May 18-June 6 2018
Opening Reception Friday, May 18, 5-7pm
Walter Robinson and Jamie Brunson are two extraordinary artists from the San Francisco Bay area who have recently relocated to Santa Fe. Both of their works have been widely exhibited and collected in private and museum collections internationally. Currently, Robinson’s sculpture is on exhibit in Luxembourg, as well as in Albuquerque museum 516 Arts’ “21st Century Cyphers” exhibition. Robinson will speak about his works in Albuquerque at 516 Arts on June 7. Jamie Brunson recently wrapped up a museum exhibition in California. Though the two artists have been partners for several years, they do not collaborate. In fact, both their works and the visual language they each employ are radically different from one another.
In order to communicate with the world outside their own minds, both Robinson and Brunson have created distinct visual languages unique unto themselves. Walter Robinson’s visual language is sculptural, highly political, stemming from his upbringing in a multi-lingual family that included a cryptographer during the Cold War era. Robinson assembles visual phrases through amalgamations of found and hand hewn objects. Often, he incorporates cryptic messages in his works, using either word cross tactics, or by juxtaposing objects in a manner that frames a new view. Robinson’s newest work, “Tumbril”, addresses current societal issues such as consumerism, expansionism, and Manifest Destiny. “Tumbril” is defined as “A farm dump cart for carrying dung; carts of this type were used to carry prisoners to the guillotine during the French Revolution.”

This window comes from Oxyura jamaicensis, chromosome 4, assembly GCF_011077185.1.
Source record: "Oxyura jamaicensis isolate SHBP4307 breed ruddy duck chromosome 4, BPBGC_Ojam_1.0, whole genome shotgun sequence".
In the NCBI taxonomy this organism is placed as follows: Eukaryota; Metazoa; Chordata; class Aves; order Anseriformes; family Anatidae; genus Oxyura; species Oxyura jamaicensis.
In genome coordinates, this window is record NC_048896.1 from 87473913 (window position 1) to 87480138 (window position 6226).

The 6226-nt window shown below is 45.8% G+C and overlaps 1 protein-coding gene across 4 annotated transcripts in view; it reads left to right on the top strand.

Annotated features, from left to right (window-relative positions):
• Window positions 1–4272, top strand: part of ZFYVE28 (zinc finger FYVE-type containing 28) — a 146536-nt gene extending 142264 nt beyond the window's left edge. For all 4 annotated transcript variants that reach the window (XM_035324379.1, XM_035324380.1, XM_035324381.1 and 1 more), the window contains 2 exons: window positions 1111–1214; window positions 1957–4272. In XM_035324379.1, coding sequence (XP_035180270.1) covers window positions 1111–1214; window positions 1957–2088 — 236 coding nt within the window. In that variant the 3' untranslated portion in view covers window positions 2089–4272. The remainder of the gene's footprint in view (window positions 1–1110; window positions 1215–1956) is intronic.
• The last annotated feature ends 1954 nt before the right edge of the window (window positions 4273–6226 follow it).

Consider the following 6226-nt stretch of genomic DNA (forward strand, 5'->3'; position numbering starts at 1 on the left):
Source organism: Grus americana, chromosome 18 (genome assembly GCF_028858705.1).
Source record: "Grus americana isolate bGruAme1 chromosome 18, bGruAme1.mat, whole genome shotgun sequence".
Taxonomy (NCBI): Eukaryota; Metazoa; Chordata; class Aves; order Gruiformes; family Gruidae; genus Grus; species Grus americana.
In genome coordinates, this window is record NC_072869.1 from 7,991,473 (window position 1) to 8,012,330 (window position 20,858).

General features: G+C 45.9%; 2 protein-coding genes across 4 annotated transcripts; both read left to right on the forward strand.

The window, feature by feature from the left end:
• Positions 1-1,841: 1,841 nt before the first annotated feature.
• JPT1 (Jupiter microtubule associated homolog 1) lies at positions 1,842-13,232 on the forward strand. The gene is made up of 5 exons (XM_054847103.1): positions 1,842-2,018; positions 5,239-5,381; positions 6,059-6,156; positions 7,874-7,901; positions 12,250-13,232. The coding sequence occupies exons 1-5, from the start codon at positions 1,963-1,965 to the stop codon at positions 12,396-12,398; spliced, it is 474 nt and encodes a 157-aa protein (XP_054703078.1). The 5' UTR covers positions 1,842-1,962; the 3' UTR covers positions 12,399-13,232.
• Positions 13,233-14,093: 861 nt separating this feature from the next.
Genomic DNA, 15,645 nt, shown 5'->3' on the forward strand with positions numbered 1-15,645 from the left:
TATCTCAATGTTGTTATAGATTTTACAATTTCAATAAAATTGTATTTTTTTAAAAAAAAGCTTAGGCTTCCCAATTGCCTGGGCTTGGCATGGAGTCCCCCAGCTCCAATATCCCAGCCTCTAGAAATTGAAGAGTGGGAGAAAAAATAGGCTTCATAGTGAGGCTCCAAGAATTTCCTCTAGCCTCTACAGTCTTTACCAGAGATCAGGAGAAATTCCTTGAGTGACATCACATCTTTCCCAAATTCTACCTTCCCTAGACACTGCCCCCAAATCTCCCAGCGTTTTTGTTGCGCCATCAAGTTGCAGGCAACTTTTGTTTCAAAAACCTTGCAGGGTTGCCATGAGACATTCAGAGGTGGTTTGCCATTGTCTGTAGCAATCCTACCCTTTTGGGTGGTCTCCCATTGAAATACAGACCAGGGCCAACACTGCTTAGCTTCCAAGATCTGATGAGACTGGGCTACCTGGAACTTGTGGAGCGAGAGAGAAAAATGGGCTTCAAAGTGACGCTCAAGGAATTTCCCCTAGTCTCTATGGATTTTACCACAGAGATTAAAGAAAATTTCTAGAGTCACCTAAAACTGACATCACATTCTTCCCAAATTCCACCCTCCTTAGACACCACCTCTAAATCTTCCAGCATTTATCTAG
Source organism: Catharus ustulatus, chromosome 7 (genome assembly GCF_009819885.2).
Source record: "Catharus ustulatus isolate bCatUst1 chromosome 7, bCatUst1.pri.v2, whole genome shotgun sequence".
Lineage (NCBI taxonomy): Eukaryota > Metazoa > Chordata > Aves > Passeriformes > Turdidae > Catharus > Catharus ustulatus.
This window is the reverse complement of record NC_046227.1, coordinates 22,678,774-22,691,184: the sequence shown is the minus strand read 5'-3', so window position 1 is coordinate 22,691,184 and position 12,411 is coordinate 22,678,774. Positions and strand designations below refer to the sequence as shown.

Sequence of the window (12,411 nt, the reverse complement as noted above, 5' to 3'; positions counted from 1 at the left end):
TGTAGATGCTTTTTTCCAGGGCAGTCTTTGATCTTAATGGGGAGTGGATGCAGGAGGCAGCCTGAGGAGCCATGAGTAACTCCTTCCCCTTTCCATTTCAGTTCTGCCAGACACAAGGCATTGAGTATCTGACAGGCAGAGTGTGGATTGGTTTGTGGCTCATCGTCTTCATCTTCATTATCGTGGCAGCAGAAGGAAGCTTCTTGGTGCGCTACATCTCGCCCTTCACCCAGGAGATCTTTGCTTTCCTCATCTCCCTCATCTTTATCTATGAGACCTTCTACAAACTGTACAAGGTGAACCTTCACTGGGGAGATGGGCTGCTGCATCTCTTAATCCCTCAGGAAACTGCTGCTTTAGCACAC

In “Tumbril”, the cart is another form of consumption, and the cart is empty. The logos on the covered roof equate product placement. The companies featured are benefitting from the exposure on the cart, buying their way into our contemporary consciousness by adding themselves to this cart’s journey. The visual images on the patches are like logos for societal beliefs, which are marketed like actual consumable products. Whether we buy into the beliefs or ideologies behind these images represented on the patches or not, by consuming certain products or aspects delivered to us by those ideologies, we may be consuming and literally “buying” into them involuntarily, unknowingly, or subconsciously.
Jamie Brunson’s works are two dimensional paintings of her meditative experience. Rather than combining concrete forms into new structures (as Robinson does), Brunson uses color as her visual code. Taking her spectrum from her Kundalini yoga and meditation practice, Jamie Brunson uses hues as her visual “words”. A painting like “Matrix” combines hues of deep red and teal blue. The red represents strength of emotion, while blue is the cool calm of intellect as well as serenity. Blue and red represent the two poles of the electromagnetic spectrum of visible light. At the low end is blue; the high end is red. By combining these two colors in one painting, Brunson communicates the interconnectedness of all beings.
Work in the exhibition may be viewed here.
For more information and high resolution images, please visit https://www.turnercarrollgallery.com/press-area/ or email@example.com
Squeak Carnwath, Walter Robinson, and Orlando Leyba all create abstract works of art that employ highly personalized symbolism. Yet, each of these artists has massive appeal in the art world at large. Their works are included in such impressive collections as The Metropolitan Museum of Art, Yale University Art Museum, Carnegie-Mellon University Art Collection, and San Jose Museum of Art. This exhibition at Turner Carroll will be the first time their works have been shown together, though their shared use of symbolic visual communication is undeniable.